The following are some more factors that may influence the cost of a site during the selection process.
Material handling becomes more complex and time-consuming due to poor access. Isolated sites, such as those only accessible by water, drastically raise the costs of supplies and labour.
Demolition and site clearance can account for up to 10% of the cost of a new structure in some situations. Contamination issues, such as asbestos removal can considerably increase the cost of construction.
Excavation is time-consuming and expensive, and it frequently necessitates shoring up or underpinning surrounding foundations. The expense of rock excavation can be pretty high, especially when drainage concerns arise.
Getting services like water, electricity, sewerage, drainage systems, and gas are tough in specific remote locations. Remote provision of these services is costly. Distance from mains can also be a concern in less isolated regions.
A real estate developer and the design team should assess the cost implications of various planning and architectural aspects at the design stage of the property development process.
Several design elements can cause cost overruns, but if the developer and team grasp the principles, they can help keep costs in check.
The cost of a structure is heavily influenced by its layout—the more simple the layout, the lower the cost.
Even though we may strive for a basic plan layout, the plan form may cost differently.
The quantity of internal walls and moist regions is another aspect that affects construction costs. Kitchens, bathrooms, laundries, and toilets have a higher cost per square metre than dry areas.
The rent per square metre for a building of one-bedroom flats will range significantly from the rate for a block of three-bedroom apartments.
A plan shape directly impacts the exterior boundary walls. The perimeter to floor area ratio helps us analyse several plans to determine the most cost-effective solution:
The lower the ratio, the more cost-effective the proposal.
It’s important to remember that the perimeter cost might be as much as 20% to 30% of the entire cost and that an external wall is twice as expensive as an internal partition.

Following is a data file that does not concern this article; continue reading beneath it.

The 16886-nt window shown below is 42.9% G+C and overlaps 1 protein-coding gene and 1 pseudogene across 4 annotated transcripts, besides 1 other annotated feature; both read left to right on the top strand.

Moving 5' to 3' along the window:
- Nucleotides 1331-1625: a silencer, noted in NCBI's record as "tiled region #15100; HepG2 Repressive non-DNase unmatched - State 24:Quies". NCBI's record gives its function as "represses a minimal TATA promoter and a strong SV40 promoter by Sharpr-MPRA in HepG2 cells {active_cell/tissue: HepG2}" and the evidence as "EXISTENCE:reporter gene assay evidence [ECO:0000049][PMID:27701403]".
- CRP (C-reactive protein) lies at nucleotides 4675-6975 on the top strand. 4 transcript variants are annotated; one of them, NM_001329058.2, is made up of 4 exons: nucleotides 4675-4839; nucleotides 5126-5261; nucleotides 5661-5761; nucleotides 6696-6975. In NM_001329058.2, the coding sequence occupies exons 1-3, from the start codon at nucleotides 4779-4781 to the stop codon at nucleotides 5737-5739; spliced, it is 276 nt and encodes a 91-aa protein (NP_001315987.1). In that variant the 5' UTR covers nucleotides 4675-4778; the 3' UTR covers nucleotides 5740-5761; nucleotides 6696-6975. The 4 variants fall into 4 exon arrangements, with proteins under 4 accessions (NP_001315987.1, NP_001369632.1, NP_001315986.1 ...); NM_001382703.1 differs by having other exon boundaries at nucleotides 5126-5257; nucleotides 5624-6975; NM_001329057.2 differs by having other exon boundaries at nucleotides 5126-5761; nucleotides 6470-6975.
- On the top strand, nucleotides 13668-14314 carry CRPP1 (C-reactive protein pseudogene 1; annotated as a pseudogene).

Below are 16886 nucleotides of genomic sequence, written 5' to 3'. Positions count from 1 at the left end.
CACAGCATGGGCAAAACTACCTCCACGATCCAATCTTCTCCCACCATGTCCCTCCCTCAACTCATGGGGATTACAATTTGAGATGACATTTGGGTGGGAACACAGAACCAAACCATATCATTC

It would be best to consider other design elements, but the perimeter to floor area ratio allows a more experienced developer to determine the best ratio as part of the design criteria in the architect’s brief.
Corridors, entry halls, tunnels, stairs, and lift lobbies are considered dead spaces that you cannot use productively, yet they still require air conditioning, lighting, cleaning, and maintenance. Minimising these spaces during the design phase thus has a clear financial benefit.
When calculating the cost of dead space, the practical and aesthetic values must also be considered; nonetheless, diligent evaluation can result in significant savings.
Bathrooms, kitchens, and laundries (wet areas) located near or above each other in high-rise buildings such as apartment blocks can reduce the cost of supplying services by avoiding extensive runs of concealed plumbing and piping.
Other factors that could affect the design’s cost include:
Floor to ceiling height: Extending the height of the walls increases the rate per square metre.
Building height: Comparing unit rates for single-story and multi-story buildings reveals significant variances. Scaffolding and the number of contractors working at higher levels have increased as multi-story structures have grown.